Evan Austin, Eta Beta (Indiana State), puts his mission into motion every day, but it isn’t always easy. As he travels and is unable to access the resources he has at home, he adapts to the places and spaces around him to make them work for his goals, whether that’s finding a pool to train in or finding ways to share his missionwith the world. As you are met with barriers to your mission, how do you adapt to continue making it happen? Don’t have a mission? Consider taking part in an Ability Experience event! We’ve done our best to eliminate all barriers to participation, but we’ll help you overcome any you might run into along the way. Explore this page to learn more about putting your mission in motion.
Austin was born with Familial Spastic Paraparesis, a genetic neurological disorder that affects the function and use of his legs. He exemplifies the mission of The Ability Experience, overcoming the unique adversities and challenges of having a disability. One way he chooses to overcome adversity and push himself further than most people – with or without a disability, -ever will, is through his efforts as a Paralympic athlete.
The first Paralympic Games took place in 1960 in Rome, Italy, featuring 400 athletes from 23 different countries, and they have since taken place every four years. The birth of the Paralympic games is largely accredited to Sir Ludwig Guttmann, a physician who pioneered unconventional methods of care and rehabilitation for the paralyzed population, a population that at the time was usually kept in hospice style care and made to feel comfortable as their health deteriorated, rather than being integrated into society in any way. His methods, which turned away from sedation and towards physical activity, crafting and competitive sporting activities boosted patients’ self-esteem and helped to restore their personal dignity. Ludwig was ahead of his time in this thought process, but his ideas back then would align closely with the ideals of The Ability Experience today; if you support people with disabilities and give them a place to shine, not only do their individual lives improve, but society improves and becomes a better place.
Austin hopes to compete for a fourth time because the water is where he has always felt most like himself, and where he knows he can show the world that with a disability, you can still achieve anything you set your mind to. Whether or not he medals this time around, he hopes to grow through this experience and continue to broadcast the mission of The Ability Experience across the world stage, supporting people with disabilities and reiterating that the abilities of all people should be recognized and valued.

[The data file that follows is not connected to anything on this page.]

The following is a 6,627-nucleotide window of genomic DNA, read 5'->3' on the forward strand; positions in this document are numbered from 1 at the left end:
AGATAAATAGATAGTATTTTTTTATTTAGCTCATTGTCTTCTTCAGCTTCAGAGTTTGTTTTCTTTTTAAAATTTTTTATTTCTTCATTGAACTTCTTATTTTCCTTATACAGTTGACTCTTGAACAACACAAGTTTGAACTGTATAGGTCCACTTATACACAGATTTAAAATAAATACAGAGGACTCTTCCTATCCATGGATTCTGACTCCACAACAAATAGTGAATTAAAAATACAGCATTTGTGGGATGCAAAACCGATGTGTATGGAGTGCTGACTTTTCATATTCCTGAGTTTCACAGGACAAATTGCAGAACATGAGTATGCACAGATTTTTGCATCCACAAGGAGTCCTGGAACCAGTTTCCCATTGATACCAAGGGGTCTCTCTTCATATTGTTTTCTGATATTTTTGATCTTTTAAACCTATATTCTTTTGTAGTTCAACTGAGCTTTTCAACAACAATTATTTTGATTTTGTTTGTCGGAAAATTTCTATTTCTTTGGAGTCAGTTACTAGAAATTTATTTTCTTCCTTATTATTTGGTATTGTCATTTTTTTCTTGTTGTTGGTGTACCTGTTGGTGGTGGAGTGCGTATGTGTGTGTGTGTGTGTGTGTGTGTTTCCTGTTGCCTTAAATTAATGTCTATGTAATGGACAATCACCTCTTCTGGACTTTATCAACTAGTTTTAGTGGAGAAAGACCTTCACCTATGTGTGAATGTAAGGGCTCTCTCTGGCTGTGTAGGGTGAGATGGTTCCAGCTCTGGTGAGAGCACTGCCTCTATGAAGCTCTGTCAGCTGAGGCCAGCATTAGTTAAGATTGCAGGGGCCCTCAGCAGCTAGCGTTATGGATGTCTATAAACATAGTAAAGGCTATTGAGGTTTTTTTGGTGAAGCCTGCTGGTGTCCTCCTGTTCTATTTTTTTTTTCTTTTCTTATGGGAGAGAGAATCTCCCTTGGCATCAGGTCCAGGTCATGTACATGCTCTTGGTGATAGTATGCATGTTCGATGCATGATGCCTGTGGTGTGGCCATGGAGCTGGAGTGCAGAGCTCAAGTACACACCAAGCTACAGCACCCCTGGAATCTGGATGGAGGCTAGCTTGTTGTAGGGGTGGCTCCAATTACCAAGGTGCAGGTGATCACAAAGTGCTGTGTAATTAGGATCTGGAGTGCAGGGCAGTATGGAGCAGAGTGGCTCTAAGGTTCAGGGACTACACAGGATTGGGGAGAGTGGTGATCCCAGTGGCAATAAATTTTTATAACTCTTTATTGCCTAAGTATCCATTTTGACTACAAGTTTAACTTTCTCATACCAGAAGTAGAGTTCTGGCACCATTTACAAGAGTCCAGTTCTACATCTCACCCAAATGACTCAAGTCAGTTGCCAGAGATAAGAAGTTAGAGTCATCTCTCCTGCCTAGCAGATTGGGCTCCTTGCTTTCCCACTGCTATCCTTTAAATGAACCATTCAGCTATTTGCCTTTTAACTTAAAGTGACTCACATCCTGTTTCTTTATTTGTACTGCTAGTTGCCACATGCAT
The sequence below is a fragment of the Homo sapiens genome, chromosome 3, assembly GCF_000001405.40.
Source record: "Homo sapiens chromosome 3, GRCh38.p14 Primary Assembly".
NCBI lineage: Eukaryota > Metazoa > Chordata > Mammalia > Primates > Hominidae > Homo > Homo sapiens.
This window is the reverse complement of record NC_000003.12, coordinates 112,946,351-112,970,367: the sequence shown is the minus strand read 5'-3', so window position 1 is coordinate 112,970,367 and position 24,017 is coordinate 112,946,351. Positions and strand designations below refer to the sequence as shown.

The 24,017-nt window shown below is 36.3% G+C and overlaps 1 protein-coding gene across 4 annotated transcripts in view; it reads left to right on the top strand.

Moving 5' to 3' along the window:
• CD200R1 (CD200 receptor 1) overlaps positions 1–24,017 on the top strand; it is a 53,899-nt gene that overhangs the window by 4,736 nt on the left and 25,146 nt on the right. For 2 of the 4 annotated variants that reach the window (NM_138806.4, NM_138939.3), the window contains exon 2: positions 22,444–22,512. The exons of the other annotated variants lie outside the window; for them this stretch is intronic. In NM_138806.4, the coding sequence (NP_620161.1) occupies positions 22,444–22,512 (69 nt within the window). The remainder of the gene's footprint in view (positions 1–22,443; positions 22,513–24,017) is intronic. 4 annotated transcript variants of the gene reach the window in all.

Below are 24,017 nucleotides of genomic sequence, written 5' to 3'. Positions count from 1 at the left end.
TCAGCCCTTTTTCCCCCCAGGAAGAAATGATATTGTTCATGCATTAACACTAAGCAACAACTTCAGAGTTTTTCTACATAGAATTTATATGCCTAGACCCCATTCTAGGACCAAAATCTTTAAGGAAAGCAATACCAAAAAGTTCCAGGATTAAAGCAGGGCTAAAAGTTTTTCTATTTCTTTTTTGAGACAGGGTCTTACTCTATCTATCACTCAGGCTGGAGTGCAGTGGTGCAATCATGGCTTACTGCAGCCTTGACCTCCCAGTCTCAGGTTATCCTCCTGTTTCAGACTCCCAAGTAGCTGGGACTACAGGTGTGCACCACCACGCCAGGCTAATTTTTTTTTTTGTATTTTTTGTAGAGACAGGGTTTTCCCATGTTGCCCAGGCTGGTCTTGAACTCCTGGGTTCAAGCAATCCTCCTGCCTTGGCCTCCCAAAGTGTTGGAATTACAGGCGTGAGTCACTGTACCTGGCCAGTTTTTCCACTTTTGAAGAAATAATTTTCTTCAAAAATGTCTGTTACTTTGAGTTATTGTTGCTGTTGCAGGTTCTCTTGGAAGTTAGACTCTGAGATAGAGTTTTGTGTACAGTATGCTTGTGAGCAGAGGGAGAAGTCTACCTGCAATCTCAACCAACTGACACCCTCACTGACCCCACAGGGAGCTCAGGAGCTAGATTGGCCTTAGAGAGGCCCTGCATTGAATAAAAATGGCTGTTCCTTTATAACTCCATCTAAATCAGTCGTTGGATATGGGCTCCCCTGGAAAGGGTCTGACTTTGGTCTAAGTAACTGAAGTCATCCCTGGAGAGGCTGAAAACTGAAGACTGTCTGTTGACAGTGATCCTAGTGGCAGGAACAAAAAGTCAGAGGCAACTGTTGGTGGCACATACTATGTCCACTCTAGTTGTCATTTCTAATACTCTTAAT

Austin’s pursuit is our mission in motion as he exemplifies The Ability Experience’s core values: abilities, teamwork, empathy and integrity. As he emphatically shares, “I might have a physical disability, but I would bet my abilities against 99.9% of the world population as far as what I’m capable of in the water.” He is relying on many teams to achieve his goal: Team USA, Team Ability Experience and Team Pi Kappa Phi. Austin is the first to tell you, you don’t get there alone, you need a team. As Austin works toward his goal of Paralympic competition, he hopes someone who doesn’t know the world of swimming or sport at all can still empathize with him through seeing his pursuits. And he will extend to others an invitation to take a step into the world of someone with an impairment, showing them how different, but also similar it is. And finally, integrity. If you’re on a noble and worthy pursuit, it takes time and while there are moments worth celebrating, there are a lot of tough days, too. In Austins’ words, “What’s right is never what comes easy. The Ability Experience knows that, I know that and I hope that someone else can learn that as I face my own challenges in the pursuit of putting our mission in motion.”
Austin knows that true leaders empower others to learn through experience. On his path to Paris, he hopes to inspire others to push themselves to take on challenges that have meaning for you and the people around you. While not everyone will become a Paralympian, everyone can push themselves to their own limits, like the participants of Journey of Hope and Gear Up Florida do each year, often seriously cycling for the first time as they train for their respective trip. He hopes his pursuit of the Paralympics will inspire other men of Pi Kappa Phi to find their mountain, and climb it, whether it is attending an Ability Camp, cycling one of the summer events or exploring their potential as a leader through a crew position.
“I want to convince other people that it all matters. All of it. There are gold medals to be won every single day. The success of our largest pursuits is decided in the smallest details. They come down to the daily, intentional decisions between what is right and what is easy. I hope that people see this and decide to take on their own worthy challenge. I think that is the ultimate metric of the success of The Ability Experience.” – Evan Austin